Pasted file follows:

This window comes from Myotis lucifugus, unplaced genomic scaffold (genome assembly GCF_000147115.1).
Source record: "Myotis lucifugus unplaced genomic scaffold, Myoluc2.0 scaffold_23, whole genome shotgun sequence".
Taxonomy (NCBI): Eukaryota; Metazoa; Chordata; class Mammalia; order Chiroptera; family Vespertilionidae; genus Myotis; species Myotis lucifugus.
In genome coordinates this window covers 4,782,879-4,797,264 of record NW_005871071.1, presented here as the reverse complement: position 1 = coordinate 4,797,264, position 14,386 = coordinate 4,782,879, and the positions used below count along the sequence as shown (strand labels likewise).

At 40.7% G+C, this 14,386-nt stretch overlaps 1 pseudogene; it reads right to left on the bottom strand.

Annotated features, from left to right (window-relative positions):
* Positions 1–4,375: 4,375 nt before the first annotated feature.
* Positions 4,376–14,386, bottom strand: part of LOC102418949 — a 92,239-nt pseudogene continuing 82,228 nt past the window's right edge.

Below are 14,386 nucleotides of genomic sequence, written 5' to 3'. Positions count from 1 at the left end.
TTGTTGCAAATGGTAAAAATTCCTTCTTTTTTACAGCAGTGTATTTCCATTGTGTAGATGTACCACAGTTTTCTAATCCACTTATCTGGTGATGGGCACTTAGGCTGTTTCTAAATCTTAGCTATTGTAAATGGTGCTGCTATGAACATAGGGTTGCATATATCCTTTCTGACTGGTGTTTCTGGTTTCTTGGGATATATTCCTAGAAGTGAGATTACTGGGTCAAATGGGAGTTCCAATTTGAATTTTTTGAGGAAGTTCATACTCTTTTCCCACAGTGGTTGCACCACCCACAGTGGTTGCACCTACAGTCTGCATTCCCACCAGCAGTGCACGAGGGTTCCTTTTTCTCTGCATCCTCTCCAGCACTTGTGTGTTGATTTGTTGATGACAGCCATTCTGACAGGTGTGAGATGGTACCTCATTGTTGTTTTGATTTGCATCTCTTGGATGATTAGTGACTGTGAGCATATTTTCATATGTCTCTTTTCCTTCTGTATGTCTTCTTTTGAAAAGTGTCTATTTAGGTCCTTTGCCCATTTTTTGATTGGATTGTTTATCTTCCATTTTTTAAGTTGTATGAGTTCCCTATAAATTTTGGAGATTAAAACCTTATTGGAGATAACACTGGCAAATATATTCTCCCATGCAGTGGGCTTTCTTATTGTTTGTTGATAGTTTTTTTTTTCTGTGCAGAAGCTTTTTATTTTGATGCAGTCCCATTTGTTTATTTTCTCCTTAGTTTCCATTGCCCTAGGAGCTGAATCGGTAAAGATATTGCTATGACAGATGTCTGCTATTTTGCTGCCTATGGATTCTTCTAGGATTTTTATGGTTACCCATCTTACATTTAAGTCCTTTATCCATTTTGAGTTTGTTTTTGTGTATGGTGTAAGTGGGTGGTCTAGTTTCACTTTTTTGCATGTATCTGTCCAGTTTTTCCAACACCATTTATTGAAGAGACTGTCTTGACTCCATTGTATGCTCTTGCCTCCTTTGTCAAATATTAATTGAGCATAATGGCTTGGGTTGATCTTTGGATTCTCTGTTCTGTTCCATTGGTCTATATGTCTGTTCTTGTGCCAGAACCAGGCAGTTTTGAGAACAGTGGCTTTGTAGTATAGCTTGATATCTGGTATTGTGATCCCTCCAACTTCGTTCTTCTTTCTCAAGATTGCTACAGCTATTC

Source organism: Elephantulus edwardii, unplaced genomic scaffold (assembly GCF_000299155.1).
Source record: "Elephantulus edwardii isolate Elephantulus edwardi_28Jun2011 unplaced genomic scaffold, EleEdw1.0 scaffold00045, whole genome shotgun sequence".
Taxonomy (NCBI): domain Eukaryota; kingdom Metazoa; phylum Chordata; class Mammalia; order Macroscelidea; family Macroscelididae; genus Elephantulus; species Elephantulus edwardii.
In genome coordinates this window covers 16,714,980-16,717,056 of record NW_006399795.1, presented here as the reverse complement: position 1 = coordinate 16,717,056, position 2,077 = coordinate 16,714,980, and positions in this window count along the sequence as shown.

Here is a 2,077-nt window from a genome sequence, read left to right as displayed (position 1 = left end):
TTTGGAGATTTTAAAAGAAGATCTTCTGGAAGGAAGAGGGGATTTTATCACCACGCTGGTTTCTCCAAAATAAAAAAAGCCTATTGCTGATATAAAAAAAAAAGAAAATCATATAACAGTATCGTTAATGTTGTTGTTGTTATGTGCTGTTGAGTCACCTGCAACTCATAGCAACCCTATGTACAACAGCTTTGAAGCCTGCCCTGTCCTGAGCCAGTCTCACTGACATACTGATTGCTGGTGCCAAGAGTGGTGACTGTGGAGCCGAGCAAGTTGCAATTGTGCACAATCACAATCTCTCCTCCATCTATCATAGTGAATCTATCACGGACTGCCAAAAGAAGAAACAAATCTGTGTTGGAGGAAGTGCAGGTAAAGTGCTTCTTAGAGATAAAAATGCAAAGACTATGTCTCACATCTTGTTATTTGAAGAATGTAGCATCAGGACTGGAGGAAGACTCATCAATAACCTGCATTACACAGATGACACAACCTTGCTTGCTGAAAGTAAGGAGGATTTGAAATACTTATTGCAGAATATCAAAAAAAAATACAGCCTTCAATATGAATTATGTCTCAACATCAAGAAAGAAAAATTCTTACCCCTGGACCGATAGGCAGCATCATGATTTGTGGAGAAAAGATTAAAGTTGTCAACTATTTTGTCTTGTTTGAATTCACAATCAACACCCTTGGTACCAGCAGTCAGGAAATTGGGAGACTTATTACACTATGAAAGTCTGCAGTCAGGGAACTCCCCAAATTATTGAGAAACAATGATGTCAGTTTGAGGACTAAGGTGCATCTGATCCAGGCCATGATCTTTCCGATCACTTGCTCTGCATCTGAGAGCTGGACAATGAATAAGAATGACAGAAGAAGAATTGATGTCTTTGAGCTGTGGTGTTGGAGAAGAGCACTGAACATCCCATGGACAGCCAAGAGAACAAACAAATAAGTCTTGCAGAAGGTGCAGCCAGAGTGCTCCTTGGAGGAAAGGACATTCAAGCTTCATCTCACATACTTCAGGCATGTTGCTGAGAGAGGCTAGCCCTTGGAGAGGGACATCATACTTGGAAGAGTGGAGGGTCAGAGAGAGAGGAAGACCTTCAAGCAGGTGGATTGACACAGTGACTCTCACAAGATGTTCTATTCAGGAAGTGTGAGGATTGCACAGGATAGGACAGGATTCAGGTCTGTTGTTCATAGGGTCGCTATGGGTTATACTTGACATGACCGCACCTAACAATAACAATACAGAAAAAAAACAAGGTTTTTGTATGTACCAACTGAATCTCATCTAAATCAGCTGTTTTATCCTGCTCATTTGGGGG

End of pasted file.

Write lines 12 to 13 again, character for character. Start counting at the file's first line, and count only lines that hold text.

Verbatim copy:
Source record: "Elephantulus edwardii isolate Elephantulus edwardi_28Jun2011 unplaced genomic scaffold, EleEdw1.0 scaffold00045, whole genome shotgun sequence".
Taxonomy (NCBI): domain Eukaryota; kingdom Metazoa; phylum Chordata; class Mammalia; order Macroscelidea; family Macroscelididae; genus Elephantulus; species Elephantulus edwardii.